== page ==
Indonesian pilots see the sky is limited

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Students train to fly an aircraft at the state-owned Indonesian Aviation Institute (STPI) in Curug, Banten. Photo courtesy of STPI

The Indonesian transportation ministry plans to kick off development of new airports in 13 locations from 2017 to 2019 to meet Indonesia’s growing appetite for infrastructure and to increase the number of people using air transport for domestic and international travel.

In its 2017 outlook, the ministry said some of its goals this year is to increase the country’s air transport capacity by developing new airports, expanding existing ones and improving links to remote areas.

It also aims to increase people flying domestically by 6.1% to 95.9 million and those flying international flights by 4.8% to 19.9 million in 2017.

But whether these goals would provide more job opportunities to absorb flying schools graduates into working as actual pilots remains to be seen.

Currently, there are at least 900 local pilots who couldn’t find jobs with local airlines, Transportation Minister Budi Karya Sumadi said during the launch of a campaign to increase public awareness of air transport safety in Jakarta in early December.

Budi’s statement was in contrast with previous statements by officials over the past years, that Indonesia was short of pilots as the growth of the aviation industry was outpacing that of pilot training.

Ali Nahdi, the vice president Indonesian Pilots Federation, said the actual number of jobless rookie pilots in Indonesia was higher than what the minister said.

“It’s actually more than a thousand and the number is growing. The government and all stakeholders including airlines need to seriously work together to find a solution,” Ali said.

The minister said he plans to put in place a number of programs and introduce better training courses to improve local pilots’ skills in a bid to solve the problem.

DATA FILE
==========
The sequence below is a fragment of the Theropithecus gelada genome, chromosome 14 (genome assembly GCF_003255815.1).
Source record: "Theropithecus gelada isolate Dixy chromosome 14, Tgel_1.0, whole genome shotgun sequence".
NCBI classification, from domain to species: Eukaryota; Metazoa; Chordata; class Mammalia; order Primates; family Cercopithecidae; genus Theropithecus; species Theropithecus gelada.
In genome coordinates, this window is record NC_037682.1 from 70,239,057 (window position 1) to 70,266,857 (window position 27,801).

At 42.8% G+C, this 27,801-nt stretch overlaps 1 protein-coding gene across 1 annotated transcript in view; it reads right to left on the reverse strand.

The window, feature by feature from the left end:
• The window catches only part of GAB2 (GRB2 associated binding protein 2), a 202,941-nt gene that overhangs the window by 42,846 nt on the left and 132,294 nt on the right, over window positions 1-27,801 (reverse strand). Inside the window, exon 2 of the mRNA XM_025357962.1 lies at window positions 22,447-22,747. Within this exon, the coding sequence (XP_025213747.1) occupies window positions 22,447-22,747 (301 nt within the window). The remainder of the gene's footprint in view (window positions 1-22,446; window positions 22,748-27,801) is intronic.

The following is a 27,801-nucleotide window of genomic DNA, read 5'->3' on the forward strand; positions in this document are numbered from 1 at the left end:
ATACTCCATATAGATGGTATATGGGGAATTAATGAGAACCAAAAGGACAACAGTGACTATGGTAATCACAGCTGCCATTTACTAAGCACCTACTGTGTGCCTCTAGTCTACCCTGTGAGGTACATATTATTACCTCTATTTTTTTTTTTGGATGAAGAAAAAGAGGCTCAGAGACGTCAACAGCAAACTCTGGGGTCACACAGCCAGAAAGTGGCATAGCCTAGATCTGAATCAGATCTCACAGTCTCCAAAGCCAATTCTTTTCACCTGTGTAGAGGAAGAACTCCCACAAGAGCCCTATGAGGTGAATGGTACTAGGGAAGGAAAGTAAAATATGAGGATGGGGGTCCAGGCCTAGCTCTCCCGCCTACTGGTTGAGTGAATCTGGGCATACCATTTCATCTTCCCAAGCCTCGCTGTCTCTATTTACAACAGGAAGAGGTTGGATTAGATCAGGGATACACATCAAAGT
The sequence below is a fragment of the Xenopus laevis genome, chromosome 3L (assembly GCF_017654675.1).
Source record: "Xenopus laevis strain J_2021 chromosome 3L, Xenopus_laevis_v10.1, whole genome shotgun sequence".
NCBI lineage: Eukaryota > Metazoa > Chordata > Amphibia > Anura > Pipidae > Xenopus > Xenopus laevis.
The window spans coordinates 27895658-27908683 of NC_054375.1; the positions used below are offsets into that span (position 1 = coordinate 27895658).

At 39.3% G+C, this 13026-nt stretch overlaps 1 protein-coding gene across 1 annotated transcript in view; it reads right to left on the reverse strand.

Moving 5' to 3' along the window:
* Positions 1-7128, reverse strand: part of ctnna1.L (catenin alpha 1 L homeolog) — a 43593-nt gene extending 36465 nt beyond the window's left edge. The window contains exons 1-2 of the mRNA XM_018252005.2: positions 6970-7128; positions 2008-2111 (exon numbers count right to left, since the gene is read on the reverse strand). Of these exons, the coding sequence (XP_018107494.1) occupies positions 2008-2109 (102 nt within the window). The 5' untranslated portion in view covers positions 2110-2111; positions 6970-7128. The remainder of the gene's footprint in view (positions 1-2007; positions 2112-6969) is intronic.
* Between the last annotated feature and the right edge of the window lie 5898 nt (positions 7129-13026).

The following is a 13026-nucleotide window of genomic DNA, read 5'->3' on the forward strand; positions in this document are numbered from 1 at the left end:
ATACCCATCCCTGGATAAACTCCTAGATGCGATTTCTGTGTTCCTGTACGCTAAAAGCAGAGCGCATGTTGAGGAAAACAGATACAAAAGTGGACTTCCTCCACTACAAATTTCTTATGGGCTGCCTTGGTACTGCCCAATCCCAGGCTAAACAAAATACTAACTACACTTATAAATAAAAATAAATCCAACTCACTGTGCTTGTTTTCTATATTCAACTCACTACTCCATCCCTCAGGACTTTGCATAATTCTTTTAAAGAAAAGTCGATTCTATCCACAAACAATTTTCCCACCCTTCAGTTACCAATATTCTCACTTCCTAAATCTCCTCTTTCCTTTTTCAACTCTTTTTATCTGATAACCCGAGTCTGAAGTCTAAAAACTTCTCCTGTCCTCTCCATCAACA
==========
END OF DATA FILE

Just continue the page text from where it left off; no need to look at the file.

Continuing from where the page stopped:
In its 2017 outlook, the ministry said it plans to produce 2,531 air transport academy graduates between 2017 and 2019, including 752 this year.

“We have to impose certain requirements for foreign pilots to work in Indonesia. I think we are quite open but it would irresponsible for us if our pilots have fewer opportunities,” Budi said.

In terms of providing better training to improve pilot’s capabilities, Ali expects the government will go ahead with the new program despite the high cost of training rookie pilots to obtain ratings to fly certain type of aircraft.

“It would also be up to the airlines to recruit more local pilots in accordance to their needs and requirements’,” he said, adding that airlines and the pilots they hire could work out a scheme to anticipate the costs of obtaining pilot certification to fly specific airplanes.

“Otherwise the government and flying schools in the country should start thinking to reduce admission for new students. We surely don’t want them to graduate without job opportunities to fly,” Ali said.

Indonesia has 24 flying schools, including two that are owned by the government. According to the head of the human resource development center at the ministry, Yuli Sudoso Hastono and they produce 65 new pilots every year.

“But those flying schools don’t train pilots to acquire the qualifications required by airlines,” Yuli was quoted as saying by Liputan6.com.

Ali said another stumbling block is the mindset among pilots that they have to work for major commercial airlines, when there are also opportunities at smaller, commuter airlines or chartered services.

An aviation lecturer from Universitas Gadjah Mada in Yogyakarta, Arista Atmadjati, agreed that new pilots tended to be picky when it came to finding jobs in the already fierce workforce competition.

“They don’t want to fly for small airlines serving routes in remote areas,” Arista said, citing Susi Air, an airline serving remote areas in the archipelago owned by Maritime and Fisheries Affairs Minister Susi Pudjiastuti, which has 80% foreign pilots in its workforce.

On the other hand, most airlines don’t want to invest in the new pilots’ training so that they are certified to fly the airlines’ specific aircraft. Meanwhile, there are foreign pilots better equipped with type rating certifications who are ready to fly.

It shows that demand for pilots, not just for regular airlines but also for chartered and commuter airlines, remains high in Indonesia.

“The new pilots could be absorbed in the workforce if they were not so picky as there are a lot of small airlines flying in remote areas,” Arista said.

“Otherwise foreign pilots will continue to take the jobs as many of them work here seeking to acquire more flying hours,” he added.

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